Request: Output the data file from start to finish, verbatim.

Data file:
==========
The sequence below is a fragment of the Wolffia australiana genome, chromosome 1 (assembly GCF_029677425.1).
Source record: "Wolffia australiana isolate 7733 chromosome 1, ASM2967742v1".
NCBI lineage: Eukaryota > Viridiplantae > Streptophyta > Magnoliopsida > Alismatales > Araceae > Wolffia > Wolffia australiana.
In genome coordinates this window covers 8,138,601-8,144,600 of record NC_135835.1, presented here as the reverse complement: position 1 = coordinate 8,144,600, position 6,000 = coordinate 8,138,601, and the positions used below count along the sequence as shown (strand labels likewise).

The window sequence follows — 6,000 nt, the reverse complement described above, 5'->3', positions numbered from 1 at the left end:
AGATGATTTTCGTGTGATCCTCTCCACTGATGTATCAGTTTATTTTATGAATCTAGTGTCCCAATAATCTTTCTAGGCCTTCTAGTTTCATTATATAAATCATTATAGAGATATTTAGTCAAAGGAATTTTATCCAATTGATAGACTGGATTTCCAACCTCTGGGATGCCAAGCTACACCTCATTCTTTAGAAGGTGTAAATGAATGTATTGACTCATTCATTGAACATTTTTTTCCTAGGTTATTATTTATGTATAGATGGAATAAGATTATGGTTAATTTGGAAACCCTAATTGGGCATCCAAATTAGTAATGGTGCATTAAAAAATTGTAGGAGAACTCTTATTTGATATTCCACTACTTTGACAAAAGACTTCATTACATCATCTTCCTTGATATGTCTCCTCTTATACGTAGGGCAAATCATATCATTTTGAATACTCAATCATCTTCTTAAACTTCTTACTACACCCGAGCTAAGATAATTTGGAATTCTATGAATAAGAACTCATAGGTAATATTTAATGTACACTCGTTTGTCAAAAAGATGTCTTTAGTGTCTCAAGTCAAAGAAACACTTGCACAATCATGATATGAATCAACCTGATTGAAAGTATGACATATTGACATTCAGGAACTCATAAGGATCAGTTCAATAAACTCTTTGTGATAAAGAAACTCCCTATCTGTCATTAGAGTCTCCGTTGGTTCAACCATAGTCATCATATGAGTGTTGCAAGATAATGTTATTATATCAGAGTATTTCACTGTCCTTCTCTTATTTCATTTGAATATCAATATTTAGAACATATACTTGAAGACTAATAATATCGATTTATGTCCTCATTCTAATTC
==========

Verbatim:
The sequence below is a fragment of the Wolffia australiana genome, chromosome 1 (assembly GCF_029677425.1).
Source record: "Wolffia australiana isolate 7733 chromosome 1, ASM2967742v1".
NCBI lineage: Eukaryota > Viridiplantae > Streptophyta > Magnoliopsida > Alismatales > Araceae > Wolffia > Wolffia australiana.
In genome coordinates this window covers 8,138,601-8,144,600 of record NC_135835.1, presented here as the reverse complement: position 1 = coordinate 8,144,600, position 6,000 = coordinate 8,138,601, and the positions used below count along the sequence as shown (strand labels likewise).

The window sequence follows — 6,000 nt, the reverse complement described above, 5'->3', positions numbered from 1 at the left end:
AGATGATTTTCGTGTGATCCTCTCCACTGATGTATCAGTTTATTTTATGAATCTAGTGTCCCAATAATCTTTCTAGGCCTTCTAGTTTCATTATATAAATCATTATAGAGATATTTAGTCAAAGGAATTTTATCCAATTGATAGACTGGATTTCCAACCTCTGGGATGCCAAGCTACACCTCATTCTTTAGAAGGTGTAAATGAATGTATTGACTCATTCATTGAACATTTTTTTCCTAGGTTATTATTTATGTATAGATGGAATAAGATTATGGTTAATTTGGAAACCCTAATTGGGCATCCAAATTAGTAATGGTGCATTAAAAAATTGTAGGAGAACTCTTATTTGATATTCCACTACTTTGACAAAAGACTTCATTACATCATCTTCCTTGATATGTCTCCTCTTATACGTAGGGCAAATCATATCATTTTGAATACTCAATCATCTTCTTAAACTTCTTACTACACCCGAGCTAAGATAATTTGGAATTCTATGAATAAGAACTCATAGGTAATATTTAATGTACACTCGTTTGTCAAAAAGATGTCTTTAGTGTCTCAAGTCAAAGAAACACTTGCACAATCATGATATGAATCAACCTGATTGAAAGTATGACATATTGACATTCAGGAACTCATAAGGATCAGTTCAATAAACTCTTTGTGATAAAGAAACTCCCTATCTGTCATTAGAGTCTCCGTTGGTTCAACCATAGTCATCATATGAGTGTTGCAAGATAATGTTATTATATCAGAGTATTTCACTGTCCTTCTCTTATTTCATTTGAATATCAATATTTAGAACATATACTTGAAGACTAATAATATCGATTTATGTCCTCATTCTAATTC